Tuesday, July 29, 2008

Weekend Barbeque

I am not an over-achiever. I was a solid B student for most of my academic career, excelling in what I liked and not excelling, but not doing poorly, in what I didn't like. My house is fairly neat and tidy, but tables do tend to get a bit cluttered with mail and purses and keys and recipe printouts and such. I am a pretty good sambista (samba dancer) if I do say so myself, but don't practice routines much outside of class, but rather when the mood strikes (and the neighbors aren't looking). I have been known to peruse the blogosphere with a cup of coffee before starting my workday.

But then there is cooking. And the more experience I gain, the more recipes I master, the more ingredients I experiment with, the more I want to achieve in my kitchen. Even over-achieve, if you will. Friday afternoon at work everyone chats about weekend plans. Most people say they are going to relax, see a movie, perhaps go for a hike. I am usually readily prepared with an exhaustive list of things I plan to cook over the weekend. Most people knit their brows in concern wondering why I might choose to do such a thing. "It's ok," I say, "I'm an over-achiever in the kitchen. I love to cook." They unknit their brows a bit and nod their heads.

So when my boyfriend threw a bbq over the weekend for a dear friend of his who is in town, naturally I volunteered to cook. A LOT. I love a good summer bbq, and getting together to share a meal with friends, and I love to feed people. Cooking for a crowd also gives me a reason to cook all the outlandish sweets that I crave without actually having to eat them all. Usually when I want a cookie, I really want to bake the cookies, then have one, maybe two, and then I want them to go away. Roommates and boyfriends can only eat so many cookies, too.

Oh, where to start? These cookies have been all over the interwebs since the story came out in the NY Times a few weeks ago (blogged here, here, and here). I thought if they were good enough for the NY Times and all food bloggers that I like, they were probably good enough for me. A few weeks back I went to another bbq and had just a taste of an amazing layered birthday cake. It was a chocolate cake with peanut butter frosting and I had been thinking about the frosting for a good few weeks by now. But cupcakes are fun and easy to transport so I decided on Pioneer Woman's Chocolate Sheet Cake, subbing in a peanut butter frosting. There was a frozen chicken that had been hanging out in the freezer for some time now, so I decided to take him out and brine him so that he would stay juicy on the grill (I don't know why this chicken is a "he" chicken in my mind, but please go with it). Lastly, since I was two years behind the phenomenon, I figured it was time to give that No-Knead bread a try (blogged here and here). With my shiny, new red dutch oven I finally had all the necessary equipment. Whew. Lets get started, hmmm?

I looked a few brine recipes online and settled on one that was originally based on one by Alice Waters. It called for juniper berries and cloves, but I didn't really like that so I used fresh thyme and lemon instead. I had brined a chicken before but didn't remember there being sugar in that brine, but apparently it's in all brine recipes. Hmmmm. I mixed up my salt (1 cup kosher), sugar (scant 1 cup), and aromatics (thyme, peeled garlic) in cold water and soaked the chicken for about 24 hours.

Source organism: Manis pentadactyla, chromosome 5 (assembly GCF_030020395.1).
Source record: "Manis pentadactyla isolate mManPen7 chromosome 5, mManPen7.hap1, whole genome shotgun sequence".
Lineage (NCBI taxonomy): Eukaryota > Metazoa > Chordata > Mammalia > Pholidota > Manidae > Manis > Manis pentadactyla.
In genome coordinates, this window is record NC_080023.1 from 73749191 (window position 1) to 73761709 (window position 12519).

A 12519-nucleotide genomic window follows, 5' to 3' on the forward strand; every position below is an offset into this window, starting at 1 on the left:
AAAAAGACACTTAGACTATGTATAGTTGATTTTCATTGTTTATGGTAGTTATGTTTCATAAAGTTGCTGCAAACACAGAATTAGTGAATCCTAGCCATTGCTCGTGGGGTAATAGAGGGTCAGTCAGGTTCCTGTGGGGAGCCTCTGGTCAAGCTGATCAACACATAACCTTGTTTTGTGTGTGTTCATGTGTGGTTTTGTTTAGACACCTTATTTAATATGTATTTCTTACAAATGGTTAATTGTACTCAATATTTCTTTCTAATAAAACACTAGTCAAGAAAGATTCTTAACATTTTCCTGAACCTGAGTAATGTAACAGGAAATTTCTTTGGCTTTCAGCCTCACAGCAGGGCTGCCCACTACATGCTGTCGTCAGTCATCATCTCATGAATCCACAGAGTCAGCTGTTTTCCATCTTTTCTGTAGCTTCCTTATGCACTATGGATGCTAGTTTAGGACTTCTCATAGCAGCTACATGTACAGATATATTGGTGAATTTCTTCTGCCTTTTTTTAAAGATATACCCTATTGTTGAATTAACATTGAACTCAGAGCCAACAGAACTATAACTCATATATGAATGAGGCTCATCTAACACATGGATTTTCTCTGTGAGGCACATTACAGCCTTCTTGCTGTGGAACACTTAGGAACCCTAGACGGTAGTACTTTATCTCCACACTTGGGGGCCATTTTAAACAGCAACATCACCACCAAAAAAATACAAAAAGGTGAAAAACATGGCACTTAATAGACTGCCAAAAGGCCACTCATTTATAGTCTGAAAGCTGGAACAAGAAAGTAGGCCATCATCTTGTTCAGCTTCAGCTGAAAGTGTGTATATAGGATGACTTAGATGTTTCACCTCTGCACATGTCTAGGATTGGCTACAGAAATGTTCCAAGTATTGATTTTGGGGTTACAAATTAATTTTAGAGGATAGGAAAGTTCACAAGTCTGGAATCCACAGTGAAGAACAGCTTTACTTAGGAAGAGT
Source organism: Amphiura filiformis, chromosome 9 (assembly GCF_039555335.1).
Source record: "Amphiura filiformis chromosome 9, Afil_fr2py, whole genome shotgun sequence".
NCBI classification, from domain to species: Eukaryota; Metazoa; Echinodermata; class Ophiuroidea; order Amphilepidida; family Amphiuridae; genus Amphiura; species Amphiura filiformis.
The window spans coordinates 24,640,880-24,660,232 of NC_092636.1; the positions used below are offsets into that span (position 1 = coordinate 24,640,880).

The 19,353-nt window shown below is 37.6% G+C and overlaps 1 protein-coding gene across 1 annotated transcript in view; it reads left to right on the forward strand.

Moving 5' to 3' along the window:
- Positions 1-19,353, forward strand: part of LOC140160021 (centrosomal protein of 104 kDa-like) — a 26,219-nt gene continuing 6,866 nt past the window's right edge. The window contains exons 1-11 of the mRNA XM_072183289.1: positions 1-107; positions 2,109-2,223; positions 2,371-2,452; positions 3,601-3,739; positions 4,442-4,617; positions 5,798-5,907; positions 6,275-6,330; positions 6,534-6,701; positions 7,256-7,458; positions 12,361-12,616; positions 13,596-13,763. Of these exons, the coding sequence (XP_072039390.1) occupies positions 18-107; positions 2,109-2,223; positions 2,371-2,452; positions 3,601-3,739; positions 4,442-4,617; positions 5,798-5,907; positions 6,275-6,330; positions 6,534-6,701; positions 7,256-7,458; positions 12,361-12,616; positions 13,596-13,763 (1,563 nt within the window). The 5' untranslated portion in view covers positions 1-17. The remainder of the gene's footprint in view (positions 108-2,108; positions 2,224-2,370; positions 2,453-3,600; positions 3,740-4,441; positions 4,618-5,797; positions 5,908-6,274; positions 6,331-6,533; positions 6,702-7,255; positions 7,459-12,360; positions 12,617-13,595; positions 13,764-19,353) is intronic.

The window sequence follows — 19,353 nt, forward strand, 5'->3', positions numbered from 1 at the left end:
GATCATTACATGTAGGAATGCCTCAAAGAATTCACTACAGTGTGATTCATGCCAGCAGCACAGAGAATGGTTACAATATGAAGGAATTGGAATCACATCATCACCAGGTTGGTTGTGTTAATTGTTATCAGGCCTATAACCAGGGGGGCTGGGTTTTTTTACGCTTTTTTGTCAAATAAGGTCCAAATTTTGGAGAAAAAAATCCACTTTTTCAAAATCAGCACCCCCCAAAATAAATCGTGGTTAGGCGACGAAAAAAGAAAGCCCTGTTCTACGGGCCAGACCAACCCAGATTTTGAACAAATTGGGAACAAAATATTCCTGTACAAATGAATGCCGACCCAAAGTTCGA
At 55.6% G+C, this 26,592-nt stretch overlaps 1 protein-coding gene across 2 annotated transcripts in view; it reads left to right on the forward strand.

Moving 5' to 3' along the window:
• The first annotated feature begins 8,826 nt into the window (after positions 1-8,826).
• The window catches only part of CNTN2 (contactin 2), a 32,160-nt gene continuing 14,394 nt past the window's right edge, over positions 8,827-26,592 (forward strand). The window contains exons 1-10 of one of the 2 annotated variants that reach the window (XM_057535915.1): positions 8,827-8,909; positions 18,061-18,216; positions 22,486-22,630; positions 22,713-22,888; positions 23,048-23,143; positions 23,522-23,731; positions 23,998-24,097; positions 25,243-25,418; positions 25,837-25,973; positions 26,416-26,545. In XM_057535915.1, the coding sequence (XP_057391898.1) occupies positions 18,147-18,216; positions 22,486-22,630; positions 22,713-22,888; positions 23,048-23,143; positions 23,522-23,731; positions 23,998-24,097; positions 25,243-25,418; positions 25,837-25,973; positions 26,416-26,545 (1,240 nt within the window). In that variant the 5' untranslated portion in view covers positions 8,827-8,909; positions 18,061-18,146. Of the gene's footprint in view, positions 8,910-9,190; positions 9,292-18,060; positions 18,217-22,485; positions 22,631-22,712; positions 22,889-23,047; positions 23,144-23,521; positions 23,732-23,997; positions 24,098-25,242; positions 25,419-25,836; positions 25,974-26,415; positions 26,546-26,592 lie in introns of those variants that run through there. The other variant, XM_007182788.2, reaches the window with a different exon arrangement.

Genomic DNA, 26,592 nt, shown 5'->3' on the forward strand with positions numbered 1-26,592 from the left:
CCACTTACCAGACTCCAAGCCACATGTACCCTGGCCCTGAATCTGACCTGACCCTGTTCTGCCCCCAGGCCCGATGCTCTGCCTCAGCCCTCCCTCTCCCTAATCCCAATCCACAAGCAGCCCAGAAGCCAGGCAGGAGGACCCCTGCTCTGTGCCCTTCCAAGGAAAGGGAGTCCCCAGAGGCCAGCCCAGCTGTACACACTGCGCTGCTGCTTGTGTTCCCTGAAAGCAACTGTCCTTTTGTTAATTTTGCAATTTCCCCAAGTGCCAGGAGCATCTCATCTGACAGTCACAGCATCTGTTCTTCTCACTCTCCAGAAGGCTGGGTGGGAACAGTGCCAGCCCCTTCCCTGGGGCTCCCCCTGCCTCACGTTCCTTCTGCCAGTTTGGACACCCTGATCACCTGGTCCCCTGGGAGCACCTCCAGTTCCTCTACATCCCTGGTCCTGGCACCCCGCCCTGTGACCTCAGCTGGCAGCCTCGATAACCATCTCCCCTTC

Next I mixed up my cookie dough following Orangette's version of the recipe. The original recipe called for a mixture of flours and chocolate feves, but most other people who tried the recipe used plain old all purpose flour and good quality chocolate chips so I did, too. The key with this recipe is to let the dough rest for 24-36 hours to develop the flavors. I let mine rest for 24 hours and not the full 36 because I'm a busy lady with a day job, etc.

The brining and the cookie dough mixing I did Friday night (exciting, I know) and the rest I did Saturday afternoon, post samba class.

Pioneer Woman's Chocolate Sheet Cake was pretty easy and fun to make. I didn't make any substitutions or subtractions with the cake batter because this recipe is simple and straightforward already. Didn't even have to adjust the cooking time. This batter made about a tray and a half of cupcakes, but I think I could have stretched it further by not filling the cake cups so much.

The peanut butter frosting was pretty good, although not quite the frosting I had been daydreaming of. I used random internet recipe that I can't remember now. I always balk at the amount of sugar called for in recipes and try to skimp. Then I taste it and think, they were right, it does need more sugar. So my frosting could have been just a tad sweeter. And I forgot to take a picture of a frosted cupcake. Damn.

And then there is the bread. Oh, this bread. All the hype you may (or may not) have heard about this bread is so true. And then some. It pains me to admit that I am not very good at making bread. I've been making it for a few years now, not religiously, just spurts here and there of all homemade bread. My loaves are always dense. Brick like. They taste good, but I cannot for the life of me figure out now much or how little to knead. This bread solved all of my bread problems, and I'm sure some other problems, too.